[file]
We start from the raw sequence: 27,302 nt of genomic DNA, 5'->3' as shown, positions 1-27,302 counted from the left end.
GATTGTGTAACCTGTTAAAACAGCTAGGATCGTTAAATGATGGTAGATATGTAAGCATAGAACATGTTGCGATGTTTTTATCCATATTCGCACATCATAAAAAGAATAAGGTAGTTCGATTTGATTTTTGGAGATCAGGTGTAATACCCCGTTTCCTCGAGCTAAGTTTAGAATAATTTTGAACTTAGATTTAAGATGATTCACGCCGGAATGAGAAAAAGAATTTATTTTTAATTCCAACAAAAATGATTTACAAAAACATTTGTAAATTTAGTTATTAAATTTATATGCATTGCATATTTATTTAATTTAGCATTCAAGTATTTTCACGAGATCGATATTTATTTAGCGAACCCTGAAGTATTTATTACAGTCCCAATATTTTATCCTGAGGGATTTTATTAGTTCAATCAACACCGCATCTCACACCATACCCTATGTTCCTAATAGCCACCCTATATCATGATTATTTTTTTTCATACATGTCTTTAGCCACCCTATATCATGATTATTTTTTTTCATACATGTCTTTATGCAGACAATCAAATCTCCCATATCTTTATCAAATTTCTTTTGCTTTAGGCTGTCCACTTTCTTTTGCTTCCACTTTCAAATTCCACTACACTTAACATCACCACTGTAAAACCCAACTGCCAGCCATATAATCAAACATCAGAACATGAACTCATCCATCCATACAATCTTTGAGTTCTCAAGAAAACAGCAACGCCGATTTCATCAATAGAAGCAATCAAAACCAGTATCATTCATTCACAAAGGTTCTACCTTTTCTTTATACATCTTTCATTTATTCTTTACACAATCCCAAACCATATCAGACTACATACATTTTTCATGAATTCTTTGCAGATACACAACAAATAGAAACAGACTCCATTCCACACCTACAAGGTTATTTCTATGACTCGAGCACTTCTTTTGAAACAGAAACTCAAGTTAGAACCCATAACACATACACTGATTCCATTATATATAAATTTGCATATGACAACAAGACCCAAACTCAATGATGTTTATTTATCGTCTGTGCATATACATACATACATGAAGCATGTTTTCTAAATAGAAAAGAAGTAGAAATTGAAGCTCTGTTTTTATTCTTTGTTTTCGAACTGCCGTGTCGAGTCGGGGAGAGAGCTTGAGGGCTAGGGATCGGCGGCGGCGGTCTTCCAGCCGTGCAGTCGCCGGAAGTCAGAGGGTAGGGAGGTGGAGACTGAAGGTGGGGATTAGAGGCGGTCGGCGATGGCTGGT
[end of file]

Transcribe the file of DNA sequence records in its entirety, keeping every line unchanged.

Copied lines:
We start from the raw sequence: 27,302 nt of genomic DNA, 5'->3' as shown, positions 1-27,302 counted from the left end.
GATTGTGTAACCTGTTAAAACAGCTAGGATCGTTAAATGATGGTAGATATGTAAGCATAGAACATGTTGCGATGTTTTTATCCATATTCGCACATCATAAAAAGAATAAGGTAGTTCGATTTGATTTTTGGAGATCAGGTGTAATACCCCGTTTCCTCGAGCTAAGTTTAGAATAATTTTGAACTTAGATTTAAGATGATTCACGCCGGAATGAGAAAAAGAATTTATTTTTAATTCCAACAAAAATGATTTACAAAAACATTTGTAAATTTAGTTATTAAATTTATATGCATTGCATATTTATTTAATTTAGCATTCAAGTATTTTCACGAGATCGATATTTATTTAGCGAACCCTGAAGTATTTATTACAGTCCCAATATTTTATCCTGAGGGATTTTATTAGTTCAATCAACACCGCATCTCACACCATACCCTATGTTCCTAATAGCCACCCTATATCATGATTATTTTTTTTCATACATGTCTTTAGCCACCCTATATCATGATTATTTTTTTTCATACATGTCTTTATGCAGACAATCAAATCTCCCATATCTTTATCAAATTTCTTTTGCTTTAGGCTGTCCACTTTCTTTTGCTTCCACTTTCAAATTCCACTACACTTAACATCACCACTGTAAAACCCAACTGCCAGCCATATAATCAAACATCAGAACATGAACTCATCCATCCATACAATCTTTGAGTTCTCAAGAAAACAGCAACGCCGATTTCATCAATAGAAGCAATCAAAACCAGTATCATTCATTCACAAAGGTTCTACCTTTTCTTTATACATCTTTCATTTATTCTTTACACAATCCCAAACCATATCAGACTACATACATTTTTCATGAATTCTTTGCAGATACACAACAAATAGAAACAGACTCCATTCCACACCTACAAGGTTATTTCTATGACTCGAGCACTTCTTTTGAAACAGAAACTCAAGTTAGAACCCATAACACATACACTGATTCCATTATATATAAATTTGCATATGACAACAAGACCCAAACTCAATGATGTTTATTTATCGTCTGTGCATATACATACATACATGAAGCATGTTTTCTAAATAGAAAAGAAGTAGAAATTGAAGCTCTGTTTTTATTCTTTGTTTTCGAACTGCCGTGTCGAGTCGGGGAGAGAGCTTGAGGGCTAGGGATCGGCGGCGGCGGTCTTCCAGCCGTGCAGTCGCCGGAAGTCAGAGGGTAGGGAGGTGGAGACTGAAGGTGGGGATTAGAGGCGGTCGGCGATGGCTGGT